Shaping the Franciscan movement

Besides the great impact he had on his society, Bernardine shaped the history of the Franciscan movement; he served as Vicar General of the Observant Reform and his huge popularity attracted many young men to join it. When he entered, there were only about 130 Observants in Italy; by the time of his death, there were over 4,000.

St Bernardine of Siena 3 miters 700x1200pxls CopySan Bernardino, Dario di Giovanni da Pordenone (c. 1470). The three miters symbolize the three dioceses for which Bernardine was nominated—Siena (1427), Ferrara (1431), and Urbino (1435)—but which he turned down (Los Angeles County Museum).

Influencing Franciscan women’s congregations

He also was influential in the reform of women’s Franciscan congregations. Bernardine remained active until the very end of his life. Despite growing ailments, he continued his preaching tours until his death in L’Aquila in Abruzzo in 1444. Bernardine’s vast popularity led to his canonization only six years after his death.

St Bernardine of Siena basilica holding his tomb 700x500pxlsThe basilica of St. Bernardino in L'Aquila contains his tomb.

Patron of advertisers and communicators

Because Bernardine lived in the early Renaissance with the beginnings of realistic portraiture, his image quickly became well-known. Although considered handsome in youth, he eventually lost most of his teeth, resulting in an emaciated appearance. Today Bernardine is considered the patron of people engaged in advertising and communications work as well as those struggling with an addiction to gambling.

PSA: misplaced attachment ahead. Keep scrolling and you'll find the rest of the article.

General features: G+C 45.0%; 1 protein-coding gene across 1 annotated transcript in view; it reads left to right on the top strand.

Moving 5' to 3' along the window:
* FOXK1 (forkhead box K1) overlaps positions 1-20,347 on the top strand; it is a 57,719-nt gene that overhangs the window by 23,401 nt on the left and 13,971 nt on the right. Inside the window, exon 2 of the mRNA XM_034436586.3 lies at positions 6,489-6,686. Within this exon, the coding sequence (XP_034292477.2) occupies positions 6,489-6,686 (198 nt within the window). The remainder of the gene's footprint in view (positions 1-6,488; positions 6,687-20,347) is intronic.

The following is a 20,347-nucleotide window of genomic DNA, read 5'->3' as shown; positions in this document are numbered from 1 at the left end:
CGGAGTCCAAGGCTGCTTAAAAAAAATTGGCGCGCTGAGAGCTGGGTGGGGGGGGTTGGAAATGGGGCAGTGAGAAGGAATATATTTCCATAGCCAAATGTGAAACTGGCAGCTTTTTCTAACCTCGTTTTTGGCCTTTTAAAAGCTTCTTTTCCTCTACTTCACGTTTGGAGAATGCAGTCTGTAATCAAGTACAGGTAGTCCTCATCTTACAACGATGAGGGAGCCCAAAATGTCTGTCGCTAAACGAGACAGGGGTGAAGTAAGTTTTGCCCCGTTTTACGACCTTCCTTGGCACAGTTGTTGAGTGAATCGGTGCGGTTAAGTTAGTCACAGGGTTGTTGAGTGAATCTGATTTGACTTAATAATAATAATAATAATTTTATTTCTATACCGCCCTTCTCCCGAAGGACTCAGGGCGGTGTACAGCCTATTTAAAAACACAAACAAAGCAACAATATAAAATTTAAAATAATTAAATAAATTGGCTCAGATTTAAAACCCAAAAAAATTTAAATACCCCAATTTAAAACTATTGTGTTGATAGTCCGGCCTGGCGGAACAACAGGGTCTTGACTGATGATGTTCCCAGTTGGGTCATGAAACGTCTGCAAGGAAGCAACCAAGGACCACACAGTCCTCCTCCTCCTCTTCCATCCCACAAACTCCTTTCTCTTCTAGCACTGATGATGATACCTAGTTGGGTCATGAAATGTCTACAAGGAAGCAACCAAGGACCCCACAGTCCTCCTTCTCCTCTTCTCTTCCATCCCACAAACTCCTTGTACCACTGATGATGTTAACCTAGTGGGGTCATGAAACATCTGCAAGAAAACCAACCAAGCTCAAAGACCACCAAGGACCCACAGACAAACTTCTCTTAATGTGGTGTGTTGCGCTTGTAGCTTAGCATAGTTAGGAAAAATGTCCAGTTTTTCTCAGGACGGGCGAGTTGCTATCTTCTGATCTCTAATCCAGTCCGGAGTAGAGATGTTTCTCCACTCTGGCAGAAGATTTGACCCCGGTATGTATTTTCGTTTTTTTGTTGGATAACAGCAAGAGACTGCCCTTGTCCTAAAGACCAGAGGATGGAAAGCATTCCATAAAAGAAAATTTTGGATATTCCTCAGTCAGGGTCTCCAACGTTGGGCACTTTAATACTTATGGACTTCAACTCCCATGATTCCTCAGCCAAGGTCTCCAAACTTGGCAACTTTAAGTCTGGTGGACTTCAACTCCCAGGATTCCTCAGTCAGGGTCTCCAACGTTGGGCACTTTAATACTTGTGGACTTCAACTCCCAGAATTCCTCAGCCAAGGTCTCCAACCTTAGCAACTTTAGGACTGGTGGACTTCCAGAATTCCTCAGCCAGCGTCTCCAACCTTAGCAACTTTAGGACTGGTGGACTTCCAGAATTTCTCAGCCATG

St Bernardine of Siena glorification of St Bernardine 700pxlsGlorification of St. Bernardine, flanked by fellow Franciscan saints, Louis of Toulouse and Anthony of Padua. Pinturicchio, Church of Santa Maria in Aracoeli, Rome, c. 1485. Bernardino was the fourth Friar Minor to be canonized, after St Francis himself and the two others pictured here.

Learn more

See more detail on Bernardine’s life.

There is a very good article on Bernardine from the perspective of the history of art.

Read excerpts from one of Bernardine’s homilies on the Holy Name of Jesus.

St Bernardine of Siena death mask 700pxlsBernardine’s wax death mask (1444)


Main image: St. Bernardine of Siena, by Jacopo Bellini, painted in the first years after his canonization (1450-55). Bellini had several opportunities to hear Bernardine preach in person (public domain).


Dominic Monti

Dominic Monti

Dominic V. Monti, OFM, is a Franciscan Friar of Holy Name Province (USA) and currently professor of Franciscan Research in the Franciscan Institute of St. Bonaventure University. A native of nearby Bradford, PA, he was educated at St. Bonaventure (BA); after joining the Order, he attended the Catholic University of America (STB), Union Theological Seminary, NY (STM), and the Divinity School of the University of Chicago (PhD). He devoted the greater part of his ministry to teaching the History of Christianity, in particular the history of the Franciscan movement. He has contributed two volumes to the Works of St. Bonaventure series and is author of Francis & His Brothers, a popular history of the Friars Minor. He is spiritual assistant to a federation of Poor Clares and the Franciscan Secular Institute, the Missionaries of the Kingship of Christ.